"It is agreed that the thing was a perfect success, except that it did not succeed."
- Major Charles F. Adams, Jr., USA
The explosion cleared the Union path to Petersburg. But instead of pushing through, the first waves of Union attackers simply stood at the Crater, gawking at the incredible scene.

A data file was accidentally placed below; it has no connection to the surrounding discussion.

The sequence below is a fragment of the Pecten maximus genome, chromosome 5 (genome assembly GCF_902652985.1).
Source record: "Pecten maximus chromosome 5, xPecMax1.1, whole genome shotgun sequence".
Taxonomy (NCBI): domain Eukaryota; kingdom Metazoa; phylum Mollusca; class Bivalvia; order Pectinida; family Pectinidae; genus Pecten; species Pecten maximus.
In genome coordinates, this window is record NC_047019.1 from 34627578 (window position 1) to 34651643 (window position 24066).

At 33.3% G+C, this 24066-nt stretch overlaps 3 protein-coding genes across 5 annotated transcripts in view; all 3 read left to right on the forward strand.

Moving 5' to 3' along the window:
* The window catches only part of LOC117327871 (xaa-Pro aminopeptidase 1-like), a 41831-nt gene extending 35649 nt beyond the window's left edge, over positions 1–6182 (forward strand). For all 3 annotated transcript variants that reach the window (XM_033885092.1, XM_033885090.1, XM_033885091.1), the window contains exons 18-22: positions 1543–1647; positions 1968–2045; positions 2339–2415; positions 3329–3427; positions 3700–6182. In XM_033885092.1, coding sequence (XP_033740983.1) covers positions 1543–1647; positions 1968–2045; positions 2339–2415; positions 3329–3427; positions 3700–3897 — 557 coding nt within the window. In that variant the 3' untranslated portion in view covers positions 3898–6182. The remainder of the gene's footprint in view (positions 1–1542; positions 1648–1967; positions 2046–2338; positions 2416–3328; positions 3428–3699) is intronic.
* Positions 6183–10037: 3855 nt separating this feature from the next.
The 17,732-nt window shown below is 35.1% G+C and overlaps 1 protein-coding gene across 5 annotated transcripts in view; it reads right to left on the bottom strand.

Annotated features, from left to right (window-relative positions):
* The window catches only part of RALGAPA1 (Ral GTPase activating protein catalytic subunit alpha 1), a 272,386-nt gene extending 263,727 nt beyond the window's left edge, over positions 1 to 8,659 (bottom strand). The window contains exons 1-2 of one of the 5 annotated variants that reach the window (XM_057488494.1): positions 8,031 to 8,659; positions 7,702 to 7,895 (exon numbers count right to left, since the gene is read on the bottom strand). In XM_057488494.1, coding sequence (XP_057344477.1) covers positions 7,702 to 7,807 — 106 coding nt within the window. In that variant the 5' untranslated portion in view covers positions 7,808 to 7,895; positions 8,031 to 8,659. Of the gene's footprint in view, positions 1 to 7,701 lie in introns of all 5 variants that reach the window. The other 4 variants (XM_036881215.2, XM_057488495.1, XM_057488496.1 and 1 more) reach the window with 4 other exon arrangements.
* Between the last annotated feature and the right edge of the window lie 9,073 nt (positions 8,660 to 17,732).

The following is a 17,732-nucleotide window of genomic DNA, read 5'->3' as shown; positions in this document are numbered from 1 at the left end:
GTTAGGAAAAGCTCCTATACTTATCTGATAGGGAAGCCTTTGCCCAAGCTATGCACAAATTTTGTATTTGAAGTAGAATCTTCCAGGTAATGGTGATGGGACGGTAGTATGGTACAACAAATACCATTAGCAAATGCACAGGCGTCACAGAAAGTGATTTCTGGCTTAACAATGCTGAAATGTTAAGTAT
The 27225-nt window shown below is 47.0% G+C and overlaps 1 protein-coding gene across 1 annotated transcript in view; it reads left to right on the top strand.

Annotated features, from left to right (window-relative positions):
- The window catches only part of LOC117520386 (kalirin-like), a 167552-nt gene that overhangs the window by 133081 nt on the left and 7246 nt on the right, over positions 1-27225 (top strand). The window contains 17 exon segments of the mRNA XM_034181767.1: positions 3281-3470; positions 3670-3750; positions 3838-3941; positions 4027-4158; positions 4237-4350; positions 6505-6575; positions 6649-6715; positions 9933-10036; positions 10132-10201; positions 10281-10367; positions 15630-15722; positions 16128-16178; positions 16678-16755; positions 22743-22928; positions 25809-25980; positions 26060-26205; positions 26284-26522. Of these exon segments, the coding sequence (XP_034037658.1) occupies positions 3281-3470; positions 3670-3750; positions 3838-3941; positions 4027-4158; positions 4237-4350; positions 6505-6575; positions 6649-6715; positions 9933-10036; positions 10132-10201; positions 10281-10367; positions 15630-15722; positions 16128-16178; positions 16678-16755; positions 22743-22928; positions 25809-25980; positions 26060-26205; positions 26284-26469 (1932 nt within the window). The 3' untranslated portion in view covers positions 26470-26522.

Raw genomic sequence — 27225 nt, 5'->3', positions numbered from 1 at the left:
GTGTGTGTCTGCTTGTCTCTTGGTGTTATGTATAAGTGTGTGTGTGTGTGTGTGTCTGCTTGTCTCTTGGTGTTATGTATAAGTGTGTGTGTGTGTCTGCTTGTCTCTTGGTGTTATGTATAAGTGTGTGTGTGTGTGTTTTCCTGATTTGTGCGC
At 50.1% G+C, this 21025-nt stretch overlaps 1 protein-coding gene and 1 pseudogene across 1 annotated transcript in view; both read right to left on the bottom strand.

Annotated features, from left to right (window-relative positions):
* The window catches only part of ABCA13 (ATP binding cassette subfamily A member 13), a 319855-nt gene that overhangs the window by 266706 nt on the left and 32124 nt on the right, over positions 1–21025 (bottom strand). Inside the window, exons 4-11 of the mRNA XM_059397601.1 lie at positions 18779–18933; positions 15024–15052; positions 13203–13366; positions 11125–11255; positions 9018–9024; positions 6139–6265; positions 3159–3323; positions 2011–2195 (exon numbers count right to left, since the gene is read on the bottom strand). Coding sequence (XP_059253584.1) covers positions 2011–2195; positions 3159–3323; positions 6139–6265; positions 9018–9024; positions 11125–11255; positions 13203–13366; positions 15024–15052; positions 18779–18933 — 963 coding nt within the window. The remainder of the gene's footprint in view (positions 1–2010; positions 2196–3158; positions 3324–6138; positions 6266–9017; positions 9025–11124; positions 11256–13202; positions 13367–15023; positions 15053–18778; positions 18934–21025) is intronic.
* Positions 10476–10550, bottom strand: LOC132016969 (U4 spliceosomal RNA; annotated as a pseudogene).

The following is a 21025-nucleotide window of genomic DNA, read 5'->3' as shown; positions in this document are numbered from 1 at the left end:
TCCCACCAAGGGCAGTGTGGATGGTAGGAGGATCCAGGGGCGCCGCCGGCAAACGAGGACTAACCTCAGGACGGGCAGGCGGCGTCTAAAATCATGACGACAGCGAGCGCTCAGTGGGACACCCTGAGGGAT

Union hesitation allowed the Confederates to regroup. Southern batteries fired from right and left; the Federals crowded into the Crater for protection. A thin line of Confederate survivors formed in the depression beyond the Crater. Though the Federals seized 150 yards of works on each side of the Crater, they advanced no farther. Dazed, confused, and leaderless, for hours they huddled in and around "the horrid pit." Meanwhile, Confederate reinforcements prepared to counterattack.